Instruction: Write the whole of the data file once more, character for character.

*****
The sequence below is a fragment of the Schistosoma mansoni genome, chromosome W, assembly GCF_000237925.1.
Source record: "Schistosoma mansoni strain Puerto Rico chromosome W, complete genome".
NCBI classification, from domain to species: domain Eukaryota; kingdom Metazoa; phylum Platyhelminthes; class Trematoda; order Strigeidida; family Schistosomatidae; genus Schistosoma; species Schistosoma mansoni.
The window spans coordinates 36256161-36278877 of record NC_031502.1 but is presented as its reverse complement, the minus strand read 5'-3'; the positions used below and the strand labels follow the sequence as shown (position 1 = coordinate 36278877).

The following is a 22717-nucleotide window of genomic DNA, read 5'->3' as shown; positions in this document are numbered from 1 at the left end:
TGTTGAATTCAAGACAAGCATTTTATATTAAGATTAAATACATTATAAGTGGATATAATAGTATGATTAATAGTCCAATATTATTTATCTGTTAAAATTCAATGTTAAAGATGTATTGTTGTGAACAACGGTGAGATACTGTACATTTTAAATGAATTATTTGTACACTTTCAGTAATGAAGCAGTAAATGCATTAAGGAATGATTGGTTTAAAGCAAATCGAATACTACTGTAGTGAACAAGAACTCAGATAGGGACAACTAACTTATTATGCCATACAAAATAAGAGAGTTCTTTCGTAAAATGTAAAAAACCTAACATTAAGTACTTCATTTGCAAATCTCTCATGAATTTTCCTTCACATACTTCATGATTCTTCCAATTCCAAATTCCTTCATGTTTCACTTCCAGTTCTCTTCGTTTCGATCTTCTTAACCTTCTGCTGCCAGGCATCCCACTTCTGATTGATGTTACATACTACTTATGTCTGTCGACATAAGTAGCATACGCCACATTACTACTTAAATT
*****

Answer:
The sequence below is a fragment of the Schistosoma mansoni genome, chromosome W, assembly GCF_000237925.1.
Source record: "Schistosoma mansoni strain Puerto Rico chromosome W, complete genome".
NCBI classification, from domain to species: domain Eukaryota; kingdom Metazoa; phylum Platyhelminthes; class Trematoda; order Strigeidida; family Schistosomatidae; genus Schistosoma; species Schistosoma mansoni.
The window spans coordinates 36256161-36278877 of record NC_031502.1 but is presented as its reverse complement, the minus strand read 5'-3'; the positions used below and the strand labels follow the sequence as shown (position 1 = coordinate 36278877).

The following is a 22717-nucleotide window of genomic DNA, read 5'->3' as shown; positions in this document are numbered from 1 at the left end:
TGTTGAATTCAAGACAAGCATTTTATATTAAGATTAAATACATTATAAGTGGATATAATAGTATGATTAATAGTCCAATATTATTTATCTGTTAAAATTCAATGTTAAAGATGTATTGTTGTGAACAACGGTGAGATACTGTACATTTTAAATGAATTATTTGTACACTTTCAGTAATGAAGCAGTAAATGCATTAAGGAATGATTGGTTTAAAGCAAATCGAATACTACTGTAGTGAACAAGAACTCAGATAGGGACAACTAACTTATTATGCCATACAAAATAAGAGAGTTCTTTCGTAAAATGTAAAAAACCTAACATTAAGTACTTCATTTGCAAATCTCTCATGAATTTTCCTTCACATACTTCATGATTCTTCCAATTCCAAATTCCTTCATGTTTCACTTCCAGTTCTCTTCGTTTCGATCTTCTTAACCTTCTGCTGCCAGGCATCCCACTTCTGATTGATGTTACATACTACTTATGTCTGTCGACATAAGTAGCATACGCCACATTACTACTTAAATT